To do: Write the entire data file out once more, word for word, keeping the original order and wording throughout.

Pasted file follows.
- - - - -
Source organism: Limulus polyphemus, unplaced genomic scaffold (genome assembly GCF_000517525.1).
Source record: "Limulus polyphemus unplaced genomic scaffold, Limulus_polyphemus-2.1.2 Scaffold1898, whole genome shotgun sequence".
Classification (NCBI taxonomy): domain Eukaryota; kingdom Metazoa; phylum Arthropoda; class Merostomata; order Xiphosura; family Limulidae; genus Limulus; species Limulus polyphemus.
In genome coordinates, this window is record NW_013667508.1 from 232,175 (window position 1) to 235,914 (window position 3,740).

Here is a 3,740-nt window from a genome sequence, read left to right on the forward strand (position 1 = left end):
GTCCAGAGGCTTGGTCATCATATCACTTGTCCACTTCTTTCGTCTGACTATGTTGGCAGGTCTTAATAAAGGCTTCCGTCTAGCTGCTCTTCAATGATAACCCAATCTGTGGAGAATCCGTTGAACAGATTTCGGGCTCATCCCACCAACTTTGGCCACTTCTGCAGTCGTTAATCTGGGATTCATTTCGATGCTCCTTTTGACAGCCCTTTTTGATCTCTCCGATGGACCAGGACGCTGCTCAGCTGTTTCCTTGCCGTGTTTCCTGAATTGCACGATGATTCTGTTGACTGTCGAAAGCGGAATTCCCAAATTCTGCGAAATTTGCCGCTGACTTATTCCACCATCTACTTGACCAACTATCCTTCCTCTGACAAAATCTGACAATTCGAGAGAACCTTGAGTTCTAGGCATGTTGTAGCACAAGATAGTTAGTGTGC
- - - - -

Source organism: Limulus polyphemus, unplaced genomic scaffold (genome assembly GCF_000517525.1).
Source record: "Limulus polyphemus unplaced genomic scaffold, Limulus_polyphemus-2.1.2 Scaffold1898, whole genome shotgun sequence".
Classification (NCBI taxonomy): domain Eukaryota; kingdom Metazoa; phylum Arthropoda; class Merostomata; order Xiphosura; family Limulidae; genus Limulus; species Limulus polyphemus.
In genome coordinates, this window is record NW_013667508.1 from 232,175 (window position 1) to 235,914 (window position 3,740).

Here is a 3,740-nt window from a genome sequence, read left to right on the forward strand (position 1 = left end):
GTCCAGAGGCTTGGTCATCATATCACTTGTCCACTTCTTTCGTCTGACTATGTTGGCAGGTCTTAATAAAGGCTTCCGTCTAGCTGCTCTTCAATGATAACCCAATCTGTGGAGAATCCGTTGAACAGATTTCGGGCTCATCCCACCAACTTTGGCCACTTCTGCAGTCGTTAATCTGGGATTCATTTCGATGCTCCTTTTGACAGCCCTTTTTGATCTCTCCGATGGACCAGGACGCTGCTCAGCTGTTTCCTTGCCGTGTTTCCTGAATTGCACGATGATTCTGTTGACTGTCGAAAGCGGAATTCCCAAATTCTGCGAAATTTGCCGCTGACTTATTCCACCATCTACTTGACCAACTATCCTTCCTCTGACAAAATCTGACAATTCGAGAGAACCTTGAGTTCTAGGCATGTTGTAGCACAAGATAGTTAGTGTGC